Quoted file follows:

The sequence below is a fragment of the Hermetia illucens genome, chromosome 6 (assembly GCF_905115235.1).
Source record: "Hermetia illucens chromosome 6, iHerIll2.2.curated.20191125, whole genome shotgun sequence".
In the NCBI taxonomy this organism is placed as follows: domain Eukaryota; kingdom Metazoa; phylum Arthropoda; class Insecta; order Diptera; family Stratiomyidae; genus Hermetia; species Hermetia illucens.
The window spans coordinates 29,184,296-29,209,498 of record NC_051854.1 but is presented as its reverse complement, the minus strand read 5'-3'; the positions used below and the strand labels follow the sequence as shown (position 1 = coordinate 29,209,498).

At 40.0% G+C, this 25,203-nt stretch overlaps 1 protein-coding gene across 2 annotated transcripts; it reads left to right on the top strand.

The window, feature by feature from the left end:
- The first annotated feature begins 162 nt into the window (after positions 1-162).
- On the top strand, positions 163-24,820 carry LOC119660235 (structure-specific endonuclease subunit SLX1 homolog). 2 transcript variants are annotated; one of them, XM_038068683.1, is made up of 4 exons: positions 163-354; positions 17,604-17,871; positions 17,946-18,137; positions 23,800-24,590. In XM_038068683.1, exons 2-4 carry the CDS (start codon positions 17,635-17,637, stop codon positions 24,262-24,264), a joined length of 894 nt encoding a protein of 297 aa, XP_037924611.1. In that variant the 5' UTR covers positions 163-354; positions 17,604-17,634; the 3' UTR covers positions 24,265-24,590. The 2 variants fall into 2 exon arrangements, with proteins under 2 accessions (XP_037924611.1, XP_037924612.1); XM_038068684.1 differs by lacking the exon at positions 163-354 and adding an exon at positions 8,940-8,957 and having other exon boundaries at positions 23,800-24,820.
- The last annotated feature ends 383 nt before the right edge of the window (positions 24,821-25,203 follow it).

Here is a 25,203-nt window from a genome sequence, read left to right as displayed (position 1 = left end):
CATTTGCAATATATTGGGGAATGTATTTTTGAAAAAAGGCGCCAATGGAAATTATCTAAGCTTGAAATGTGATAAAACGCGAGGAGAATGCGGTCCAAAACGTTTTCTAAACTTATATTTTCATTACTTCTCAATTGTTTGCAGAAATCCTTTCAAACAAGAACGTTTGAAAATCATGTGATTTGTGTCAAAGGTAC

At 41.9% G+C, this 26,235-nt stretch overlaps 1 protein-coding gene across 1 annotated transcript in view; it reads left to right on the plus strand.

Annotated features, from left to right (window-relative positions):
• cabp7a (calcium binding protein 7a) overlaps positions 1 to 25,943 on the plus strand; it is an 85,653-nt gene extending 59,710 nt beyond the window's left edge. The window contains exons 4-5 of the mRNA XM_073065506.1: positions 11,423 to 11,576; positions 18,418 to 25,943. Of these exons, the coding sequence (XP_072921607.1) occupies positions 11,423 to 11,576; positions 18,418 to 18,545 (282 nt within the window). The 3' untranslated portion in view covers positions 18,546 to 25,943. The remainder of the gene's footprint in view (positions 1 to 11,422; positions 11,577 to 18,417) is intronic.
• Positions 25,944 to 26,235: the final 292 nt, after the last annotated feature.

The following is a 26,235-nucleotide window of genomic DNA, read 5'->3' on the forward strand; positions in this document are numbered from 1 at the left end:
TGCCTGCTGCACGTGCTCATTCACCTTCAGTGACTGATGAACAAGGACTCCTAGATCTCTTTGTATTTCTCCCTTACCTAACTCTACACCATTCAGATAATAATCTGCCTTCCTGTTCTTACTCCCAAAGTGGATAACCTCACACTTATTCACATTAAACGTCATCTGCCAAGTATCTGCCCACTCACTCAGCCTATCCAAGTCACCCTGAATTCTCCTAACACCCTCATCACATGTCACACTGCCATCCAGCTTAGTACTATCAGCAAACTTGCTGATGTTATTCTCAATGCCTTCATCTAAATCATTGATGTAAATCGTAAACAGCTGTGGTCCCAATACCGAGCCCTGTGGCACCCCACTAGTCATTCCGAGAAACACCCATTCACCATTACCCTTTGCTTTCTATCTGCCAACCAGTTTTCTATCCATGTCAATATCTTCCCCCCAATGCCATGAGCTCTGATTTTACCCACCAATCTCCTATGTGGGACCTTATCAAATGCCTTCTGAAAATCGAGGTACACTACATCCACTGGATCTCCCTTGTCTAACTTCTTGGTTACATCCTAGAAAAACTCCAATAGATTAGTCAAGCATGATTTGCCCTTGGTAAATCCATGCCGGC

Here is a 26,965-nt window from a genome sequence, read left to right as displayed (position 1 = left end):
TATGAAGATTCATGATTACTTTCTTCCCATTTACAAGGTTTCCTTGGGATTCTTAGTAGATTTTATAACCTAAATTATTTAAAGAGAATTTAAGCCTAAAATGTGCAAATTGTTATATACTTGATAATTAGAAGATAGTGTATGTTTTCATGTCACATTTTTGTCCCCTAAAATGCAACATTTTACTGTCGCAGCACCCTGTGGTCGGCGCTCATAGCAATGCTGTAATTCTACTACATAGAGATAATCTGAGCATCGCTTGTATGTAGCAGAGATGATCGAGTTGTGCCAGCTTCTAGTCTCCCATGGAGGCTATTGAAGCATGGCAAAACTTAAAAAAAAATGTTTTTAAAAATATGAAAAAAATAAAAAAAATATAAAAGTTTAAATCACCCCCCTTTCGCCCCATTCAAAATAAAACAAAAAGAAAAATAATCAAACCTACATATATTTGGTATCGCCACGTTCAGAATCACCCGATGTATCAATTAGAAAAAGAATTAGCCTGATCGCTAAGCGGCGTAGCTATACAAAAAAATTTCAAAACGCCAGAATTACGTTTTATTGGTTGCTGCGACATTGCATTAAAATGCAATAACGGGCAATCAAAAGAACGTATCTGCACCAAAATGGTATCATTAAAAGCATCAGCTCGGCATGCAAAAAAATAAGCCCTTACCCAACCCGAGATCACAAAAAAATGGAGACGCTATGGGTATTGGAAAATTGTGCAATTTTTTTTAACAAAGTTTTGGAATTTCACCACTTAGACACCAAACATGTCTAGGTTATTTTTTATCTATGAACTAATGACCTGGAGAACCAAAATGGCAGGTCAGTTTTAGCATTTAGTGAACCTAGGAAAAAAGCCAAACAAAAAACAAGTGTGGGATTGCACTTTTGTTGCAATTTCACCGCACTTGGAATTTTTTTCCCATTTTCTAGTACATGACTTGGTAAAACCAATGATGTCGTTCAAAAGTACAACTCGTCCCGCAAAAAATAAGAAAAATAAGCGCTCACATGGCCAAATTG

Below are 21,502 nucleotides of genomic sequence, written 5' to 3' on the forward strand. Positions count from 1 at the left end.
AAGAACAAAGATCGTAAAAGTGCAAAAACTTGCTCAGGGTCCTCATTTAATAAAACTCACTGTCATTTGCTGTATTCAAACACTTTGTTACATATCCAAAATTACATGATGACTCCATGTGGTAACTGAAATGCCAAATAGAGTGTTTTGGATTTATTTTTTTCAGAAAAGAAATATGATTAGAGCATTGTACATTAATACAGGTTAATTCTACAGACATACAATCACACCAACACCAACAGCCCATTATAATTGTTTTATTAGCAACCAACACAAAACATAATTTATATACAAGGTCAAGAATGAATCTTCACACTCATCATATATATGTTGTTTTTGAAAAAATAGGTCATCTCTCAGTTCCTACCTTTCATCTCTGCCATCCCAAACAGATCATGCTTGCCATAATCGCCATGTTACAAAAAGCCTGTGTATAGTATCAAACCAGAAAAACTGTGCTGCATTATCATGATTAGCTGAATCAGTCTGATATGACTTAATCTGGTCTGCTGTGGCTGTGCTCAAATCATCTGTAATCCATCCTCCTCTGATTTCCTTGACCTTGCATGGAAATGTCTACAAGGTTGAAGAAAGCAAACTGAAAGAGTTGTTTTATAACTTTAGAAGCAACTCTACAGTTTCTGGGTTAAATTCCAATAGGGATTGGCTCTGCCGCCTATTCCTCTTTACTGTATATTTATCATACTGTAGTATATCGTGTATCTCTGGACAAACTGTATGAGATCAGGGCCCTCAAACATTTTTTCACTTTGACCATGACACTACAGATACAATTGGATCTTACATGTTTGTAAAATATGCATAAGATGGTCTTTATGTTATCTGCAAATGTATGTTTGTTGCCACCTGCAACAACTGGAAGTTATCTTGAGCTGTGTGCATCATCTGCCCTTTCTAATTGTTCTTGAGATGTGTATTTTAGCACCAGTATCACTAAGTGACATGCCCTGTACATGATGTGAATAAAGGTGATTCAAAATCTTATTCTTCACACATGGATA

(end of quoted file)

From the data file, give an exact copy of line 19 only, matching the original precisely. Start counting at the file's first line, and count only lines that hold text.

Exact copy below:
TATGAAGATTCATGATTACTTTCTTCCCATTTACAAGGTTTCCTTGGGATTCTTAGTAGATTTTATAACCTAAATTATTTAAAGAGAATTTAAGCCTAAAATGTGCAAATTGTTATATACTTGATAATTAGAAGATAGTGTATGTTTTCATGTCACATTTTTGTCCCCTAAAATGCAACATTTTACTGTCGCAGCACCCTGTGGTCGGCGCTCATAGCAATGCTGTAATTCTACTACATAGAGATAATCTGAGCATCGCTTGTATGTAGCAGAGATGATCGAGTTGTGCCAGCTTCTAGTCTCCCATGGAGGCTATTGAAGCATGGCAAAACTTAAAAAAAAATGTTTTTAAAAATATGAAAAAAATAAAAAAAATATAAAAGTTTAAATCACCCCCCTTTCGCCCCATTCAAAATAAAACAAAAAGAAAAATAATCAAACCTACATATATTTGGTATCGCCACGTTCAGAATCACCCGATGTATCAATTAGAAAAAGAATTAGCCTGATCGCTAAGCGGCGTAGCTATACAAAAAAATTTCAAAACGCCAGAATTACGTTTTATTGGTTGCTGCGACATTGCATTAAAATGCAATAACGGGCAATCAAAAGAACGTATCTGCACCAAAATGGTATCATTAAAAGCATCAGCTCGGCATGCAAAAAAATAAGCCCTTACCCAACCCGAGATCACAAAAAAATGGAGACGCTATGGGTATTGGAAAATTGTGCAATTTTTTTTAACAAAGTTTTGGAATTTCACCACTTAGACACCAAACATGTCTAGGTTATTTTTTATCTATGAACTAATGACCTGGAGAACCAAAATGGCAGGTCAGTTTTAGCATTTAGTGAACCTAGGAAAAAAGCCAAACAAAAAACAAGTGTGGGATTGCACTTTTGTTGCAATTTCACCGCACTTGGAATTTTTTTCCCATTTTCTAGTACATGACTTGGTAAAACCAATGATGTCGTTCAAAAGTACAACTCGTCCCGCAAAAAATAAGAAAAATAAGCGCTCACATGGCCAAATTG